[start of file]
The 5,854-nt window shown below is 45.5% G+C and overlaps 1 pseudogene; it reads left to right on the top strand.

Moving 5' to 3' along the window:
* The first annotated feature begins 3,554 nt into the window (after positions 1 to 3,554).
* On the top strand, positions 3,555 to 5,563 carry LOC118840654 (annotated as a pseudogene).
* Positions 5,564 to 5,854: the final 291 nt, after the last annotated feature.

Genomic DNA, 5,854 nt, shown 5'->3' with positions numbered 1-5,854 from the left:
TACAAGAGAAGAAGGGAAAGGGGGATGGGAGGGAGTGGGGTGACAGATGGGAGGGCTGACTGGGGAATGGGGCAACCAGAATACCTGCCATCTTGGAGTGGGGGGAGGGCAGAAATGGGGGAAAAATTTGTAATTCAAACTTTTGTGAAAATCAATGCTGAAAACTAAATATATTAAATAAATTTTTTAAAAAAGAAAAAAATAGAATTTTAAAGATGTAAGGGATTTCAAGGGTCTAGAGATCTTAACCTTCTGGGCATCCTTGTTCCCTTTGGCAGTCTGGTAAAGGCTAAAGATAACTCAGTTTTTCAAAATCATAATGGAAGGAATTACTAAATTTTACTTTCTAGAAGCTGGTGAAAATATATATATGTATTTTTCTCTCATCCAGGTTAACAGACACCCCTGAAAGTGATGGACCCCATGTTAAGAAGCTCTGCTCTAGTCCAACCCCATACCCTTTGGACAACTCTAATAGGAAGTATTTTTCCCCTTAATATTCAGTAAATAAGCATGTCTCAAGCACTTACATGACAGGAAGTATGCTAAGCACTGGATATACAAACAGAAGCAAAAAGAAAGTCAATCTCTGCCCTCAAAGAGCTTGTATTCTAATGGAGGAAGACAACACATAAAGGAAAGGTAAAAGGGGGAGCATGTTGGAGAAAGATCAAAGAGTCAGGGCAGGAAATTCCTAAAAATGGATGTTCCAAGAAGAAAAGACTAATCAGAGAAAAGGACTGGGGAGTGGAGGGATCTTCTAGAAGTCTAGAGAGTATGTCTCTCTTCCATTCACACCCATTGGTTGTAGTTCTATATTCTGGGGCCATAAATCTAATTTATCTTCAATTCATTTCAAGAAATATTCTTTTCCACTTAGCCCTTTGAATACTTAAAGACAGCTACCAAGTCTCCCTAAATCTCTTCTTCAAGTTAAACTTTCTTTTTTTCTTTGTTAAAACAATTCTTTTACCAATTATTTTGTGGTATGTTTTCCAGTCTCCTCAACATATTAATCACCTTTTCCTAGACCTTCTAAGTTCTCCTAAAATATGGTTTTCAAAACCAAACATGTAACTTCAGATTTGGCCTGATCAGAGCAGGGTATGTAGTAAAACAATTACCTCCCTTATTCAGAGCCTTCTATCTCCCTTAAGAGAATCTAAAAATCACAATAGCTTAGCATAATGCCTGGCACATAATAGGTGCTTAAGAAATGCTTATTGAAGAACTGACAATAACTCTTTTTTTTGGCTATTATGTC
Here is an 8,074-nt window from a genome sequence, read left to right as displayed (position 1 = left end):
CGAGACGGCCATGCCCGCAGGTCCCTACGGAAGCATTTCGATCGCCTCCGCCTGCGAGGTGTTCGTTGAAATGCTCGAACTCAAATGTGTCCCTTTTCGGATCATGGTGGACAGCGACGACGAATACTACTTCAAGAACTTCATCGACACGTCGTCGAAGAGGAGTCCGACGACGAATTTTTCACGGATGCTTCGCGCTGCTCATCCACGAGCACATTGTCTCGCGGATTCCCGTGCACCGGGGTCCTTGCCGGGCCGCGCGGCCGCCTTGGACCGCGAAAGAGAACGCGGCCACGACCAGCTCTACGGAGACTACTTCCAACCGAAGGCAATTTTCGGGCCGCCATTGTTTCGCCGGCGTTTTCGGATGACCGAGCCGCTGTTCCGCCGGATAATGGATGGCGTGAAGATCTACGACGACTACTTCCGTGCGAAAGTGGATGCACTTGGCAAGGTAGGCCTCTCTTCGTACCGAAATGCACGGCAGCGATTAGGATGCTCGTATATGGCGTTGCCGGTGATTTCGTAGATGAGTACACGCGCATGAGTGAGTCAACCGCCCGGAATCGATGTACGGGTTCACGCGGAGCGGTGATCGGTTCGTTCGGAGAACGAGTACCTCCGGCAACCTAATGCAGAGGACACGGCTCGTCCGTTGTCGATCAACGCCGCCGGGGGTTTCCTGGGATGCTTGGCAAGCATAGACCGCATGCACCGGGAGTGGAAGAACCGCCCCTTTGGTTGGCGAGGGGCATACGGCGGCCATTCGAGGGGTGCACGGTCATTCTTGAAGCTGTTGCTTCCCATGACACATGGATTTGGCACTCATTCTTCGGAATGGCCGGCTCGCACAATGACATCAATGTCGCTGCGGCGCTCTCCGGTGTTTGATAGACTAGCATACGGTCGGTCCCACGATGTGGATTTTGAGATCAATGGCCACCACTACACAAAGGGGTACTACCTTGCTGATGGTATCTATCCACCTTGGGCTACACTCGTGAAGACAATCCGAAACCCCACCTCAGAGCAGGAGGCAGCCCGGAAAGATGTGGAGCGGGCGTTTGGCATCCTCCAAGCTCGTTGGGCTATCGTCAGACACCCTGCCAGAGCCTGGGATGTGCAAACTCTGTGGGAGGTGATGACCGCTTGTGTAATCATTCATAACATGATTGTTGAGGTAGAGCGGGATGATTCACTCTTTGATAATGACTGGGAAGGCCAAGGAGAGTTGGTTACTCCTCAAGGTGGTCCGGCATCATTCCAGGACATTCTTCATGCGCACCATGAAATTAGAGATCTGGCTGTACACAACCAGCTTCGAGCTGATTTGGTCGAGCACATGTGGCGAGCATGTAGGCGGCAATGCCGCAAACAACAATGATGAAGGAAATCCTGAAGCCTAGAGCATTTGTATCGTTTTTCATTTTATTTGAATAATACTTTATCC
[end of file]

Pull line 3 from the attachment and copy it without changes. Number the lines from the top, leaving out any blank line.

* The first annotated feature begins 3,554 nt into the window (after positions 1 to 3,554).